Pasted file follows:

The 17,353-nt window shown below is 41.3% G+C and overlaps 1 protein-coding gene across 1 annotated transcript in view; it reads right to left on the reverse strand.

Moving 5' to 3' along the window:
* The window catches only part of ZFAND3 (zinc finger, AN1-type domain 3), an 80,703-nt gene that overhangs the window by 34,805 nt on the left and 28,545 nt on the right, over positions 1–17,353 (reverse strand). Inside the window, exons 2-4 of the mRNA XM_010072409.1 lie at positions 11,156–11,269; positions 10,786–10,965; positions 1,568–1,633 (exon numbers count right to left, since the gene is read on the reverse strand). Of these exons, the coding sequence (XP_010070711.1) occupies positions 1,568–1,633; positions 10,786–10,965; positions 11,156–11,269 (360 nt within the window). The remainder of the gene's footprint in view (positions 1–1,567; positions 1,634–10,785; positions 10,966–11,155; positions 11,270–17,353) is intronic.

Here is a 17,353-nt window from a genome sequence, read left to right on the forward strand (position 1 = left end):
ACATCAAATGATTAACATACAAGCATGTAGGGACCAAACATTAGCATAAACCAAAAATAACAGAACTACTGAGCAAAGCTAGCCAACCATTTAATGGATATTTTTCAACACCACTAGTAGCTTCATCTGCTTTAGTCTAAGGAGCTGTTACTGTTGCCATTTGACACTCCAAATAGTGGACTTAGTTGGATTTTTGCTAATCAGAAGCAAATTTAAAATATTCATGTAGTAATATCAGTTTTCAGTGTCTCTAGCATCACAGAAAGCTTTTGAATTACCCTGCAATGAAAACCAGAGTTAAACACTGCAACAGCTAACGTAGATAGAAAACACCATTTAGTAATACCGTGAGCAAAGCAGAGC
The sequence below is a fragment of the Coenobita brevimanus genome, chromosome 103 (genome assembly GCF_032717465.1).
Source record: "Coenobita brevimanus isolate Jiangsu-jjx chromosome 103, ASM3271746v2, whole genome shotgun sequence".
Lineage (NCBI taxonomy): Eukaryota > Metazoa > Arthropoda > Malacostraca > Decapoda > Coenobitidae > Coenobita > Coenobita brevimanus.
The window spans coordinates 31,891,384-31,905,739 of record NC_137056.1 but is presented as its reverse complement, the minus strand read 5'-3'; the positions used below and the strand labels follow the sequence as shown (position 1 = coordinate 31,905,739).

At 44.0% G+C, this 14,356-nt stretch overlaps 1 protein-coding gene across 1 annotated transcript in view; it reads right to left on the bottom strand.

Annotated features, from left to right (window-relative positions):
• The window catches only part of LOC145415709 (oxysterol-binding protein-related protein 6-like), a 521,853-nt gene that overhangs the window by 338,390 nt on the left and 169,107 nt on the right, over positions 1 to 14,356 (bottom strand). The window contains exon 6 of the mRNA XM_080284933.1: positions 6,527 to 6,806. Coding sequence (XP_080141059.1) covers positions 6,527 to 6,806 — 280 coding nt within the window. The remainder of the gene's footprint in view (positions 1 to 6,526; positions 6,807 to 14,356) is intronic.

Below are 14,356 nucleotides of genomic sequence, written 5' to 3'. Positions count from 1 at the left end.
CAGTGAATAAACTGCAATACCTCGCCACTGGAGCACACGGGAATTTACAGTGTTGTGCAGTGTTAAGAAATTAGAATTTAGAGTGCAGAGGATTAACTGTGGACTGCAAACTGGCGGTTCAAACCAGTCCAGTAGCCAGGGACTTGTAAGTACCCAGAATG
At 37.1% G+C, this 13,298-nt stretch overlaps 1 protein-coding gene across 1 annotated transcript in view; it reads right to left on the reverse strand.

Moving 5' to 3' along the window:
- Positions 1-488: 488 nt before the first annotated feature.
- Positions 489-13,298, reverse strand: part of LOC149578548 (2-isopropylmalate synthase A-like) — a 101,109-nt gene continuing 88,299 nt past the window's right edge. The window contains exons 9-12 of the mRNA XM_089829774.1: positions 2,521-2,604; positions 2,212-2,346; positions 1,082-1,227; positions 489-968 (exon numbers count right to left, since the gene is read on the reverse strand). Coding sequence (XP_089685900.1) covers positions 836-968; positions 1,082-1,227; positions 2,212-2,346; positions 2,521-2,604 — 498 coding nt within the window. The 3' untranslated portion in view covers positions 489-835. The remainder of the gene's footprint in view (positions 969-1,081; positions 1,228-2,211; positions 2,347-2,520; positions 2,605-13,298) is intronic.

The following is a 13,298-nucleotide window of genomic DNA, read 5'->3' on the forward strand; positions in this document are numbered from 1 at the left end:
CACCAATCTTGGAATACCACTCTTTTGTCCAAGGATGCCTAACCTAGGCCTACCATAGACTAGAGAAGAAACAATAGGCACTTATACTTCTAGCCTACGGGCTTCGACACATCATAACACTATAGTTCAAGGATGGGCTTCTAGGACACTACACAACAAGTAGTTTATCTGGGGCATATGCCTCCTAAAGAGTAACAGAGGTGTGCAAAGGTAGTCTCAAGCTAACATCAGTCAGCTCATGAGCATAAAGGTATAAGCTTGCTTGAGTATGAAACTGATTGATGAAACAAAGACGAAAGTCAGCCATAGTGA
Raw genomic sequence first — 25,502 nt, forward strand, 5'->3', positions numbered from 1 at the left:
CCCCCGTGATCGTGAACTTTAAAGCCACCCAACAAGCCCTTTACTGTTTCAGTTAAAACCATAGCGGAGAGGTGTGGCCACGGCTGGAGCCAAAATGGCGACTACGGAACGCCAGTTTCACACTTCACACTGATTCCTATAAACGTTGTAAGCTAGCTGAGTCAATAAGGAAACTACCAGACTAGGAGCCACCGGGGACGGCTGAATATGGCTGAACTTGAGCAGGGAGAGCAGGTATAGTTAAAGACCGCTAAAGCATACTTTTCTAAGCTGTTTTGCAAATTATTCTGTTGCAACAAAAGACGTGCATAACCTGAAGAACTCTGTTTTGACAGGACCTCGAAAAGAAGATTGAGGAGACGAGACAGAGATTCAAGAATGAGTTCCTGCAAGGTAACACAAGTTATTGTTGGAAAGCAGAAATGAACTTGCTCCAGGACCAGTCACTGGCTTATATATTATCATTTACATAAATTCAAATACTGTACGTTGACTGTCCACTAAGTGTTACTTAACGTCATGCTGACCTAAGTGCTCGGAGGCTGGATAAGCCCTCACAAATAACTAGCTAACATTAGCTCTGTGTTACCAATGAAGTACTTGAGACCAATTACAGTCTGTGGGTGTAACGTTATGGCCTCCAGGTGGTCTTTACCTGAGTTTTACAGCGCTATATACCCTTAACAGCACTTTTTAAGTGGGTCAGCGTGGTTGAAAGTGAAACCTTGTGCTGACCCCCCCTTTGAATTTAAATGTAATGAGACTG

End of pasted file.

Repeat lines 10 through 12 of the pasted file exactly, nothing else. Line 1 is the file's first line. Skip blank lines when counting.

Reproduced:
At 44.0% G+C, this 14,356-nt stretch overlaps 1 protein-coding gene across 1 annotated transcript in view; it reads right to left on the bottom strand.

Annotated features, from left to right (window-relative positions):
• The window catches only part of LOC145415709 (oxysterol-binding protein-related protein 6-like), a 521,853-nt gene that overhangs the window by 338,390 nt on the left and 169,107 nt on the right, over positions 1 to 14,356 (bottom strand). The window contains exon 6 of the mRNA XM_080284933.1: positions 6,527 to 6,806. Coding sequence (XP_080141059.1) covers positions 6,527 to 6,806 — 280 coding nt within the window. The remainder of the gene's footprint in view (positions 1 to 6,526; positions 6,807 to 14,356) is intronic.